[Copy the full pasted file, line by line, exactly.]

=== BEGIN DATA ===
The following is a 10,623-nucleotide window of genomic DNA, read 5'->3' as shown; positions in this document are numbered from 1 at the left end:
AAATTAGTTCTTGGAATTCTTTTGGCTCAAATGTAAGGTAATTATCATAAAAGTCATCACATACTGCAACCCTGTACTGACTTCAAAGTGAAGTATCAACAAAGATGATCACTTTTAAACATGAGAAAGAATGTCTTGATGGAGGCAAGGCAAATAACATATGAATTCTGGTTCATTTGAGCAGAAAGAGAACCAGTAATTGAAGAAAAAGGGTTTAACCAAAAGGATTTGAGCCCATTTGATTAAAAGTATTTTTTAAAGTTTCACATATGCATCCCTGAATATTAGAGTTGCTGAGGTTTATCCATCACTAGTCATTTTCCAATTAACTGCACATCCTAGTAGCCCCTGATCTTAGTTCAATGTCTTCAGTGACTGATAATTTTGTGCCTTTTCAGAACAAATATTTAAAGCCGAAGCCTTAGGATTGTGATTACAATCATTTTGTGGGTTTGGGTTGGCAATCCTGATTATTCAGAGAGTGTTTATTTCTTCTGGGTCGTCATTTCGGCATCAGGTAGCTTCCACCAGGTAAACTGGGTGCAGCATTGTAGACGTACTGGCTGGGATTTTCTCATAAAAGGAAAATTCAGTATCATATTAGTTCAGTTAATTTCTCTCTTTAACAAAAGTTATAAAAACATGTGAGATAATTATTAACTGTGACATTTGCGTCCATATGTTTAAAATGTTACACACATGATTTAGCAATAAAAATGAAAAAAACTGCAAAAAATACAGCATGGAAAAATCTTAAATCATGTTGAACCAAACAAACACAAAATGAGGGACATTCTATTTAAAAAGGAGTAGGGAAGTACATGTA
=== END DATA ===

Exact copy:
The following is a 10,623-nucleotide window of genomic DNA, read 5'->3' as shown; positions in this document are numbered from 1 at the left end:
AAATTAGTTCTTGGAATTCTTTTGGCTCAAATGTAAGGTAATTATCATAAAAGTCATCACATACTGCAACCCTGTACTGACTTCAAAGTGAAGTATCAACAAAGATGATCACTTTTAAACATGAGAAAGAATGTCTTGATGGAGGCAAGGCAAATAACATATGAATTCTGGTTCATTTGAGCAGAAAGAGAACCAGTAATTGAAGAAAAAGGGTTTAACCAAAAGGATTTGAGCCCATTTGATTAAAAGTATTTTTTAAAGTTTCACATATGCATCCCTGAATATTAGAGTTGCTGAGGTTTATCCATCACTAGTCATTTTCCAATTAACTGCACATCCTAGTAGCCCCTGATCTTAGTTCAATGTCTTCAGTGACTGATAATTTTGTGCCTTTTCAGAACAAATATTTAAAGCCGAAGCCTTAGGATTGTGATTACAATCATTTTGTGGGTTTGGGTTGGCAATCCTGATTATTCAGAGAGTGTTTATTTCTTCTGGGTCGTCATTTCGGCATCAGGTAGCTTCCACCAGGTAAACTGGGTGCAGCATTGTAGACGTACTGGCTGGGATTTTCTCATAAAAGGAAAATTCAGTATCATATTAGTTCAGTTAATTTCTCTCTTTAACAAAAGTTATAAAAACATGTGAGATAATTATTAACTGTGACATTTGCGTCCATATGTTTAAAATGTTACACACATGATTTAGCAATAAAAATGAAAAAAACTGCAAAAAATACAGCATGGAAAAATCTTAAATCATGTTGAACCAAACAAACACAAAATGAGGGACATTCTATTTAAAAAGGAGTAGGGAAGTACATGTA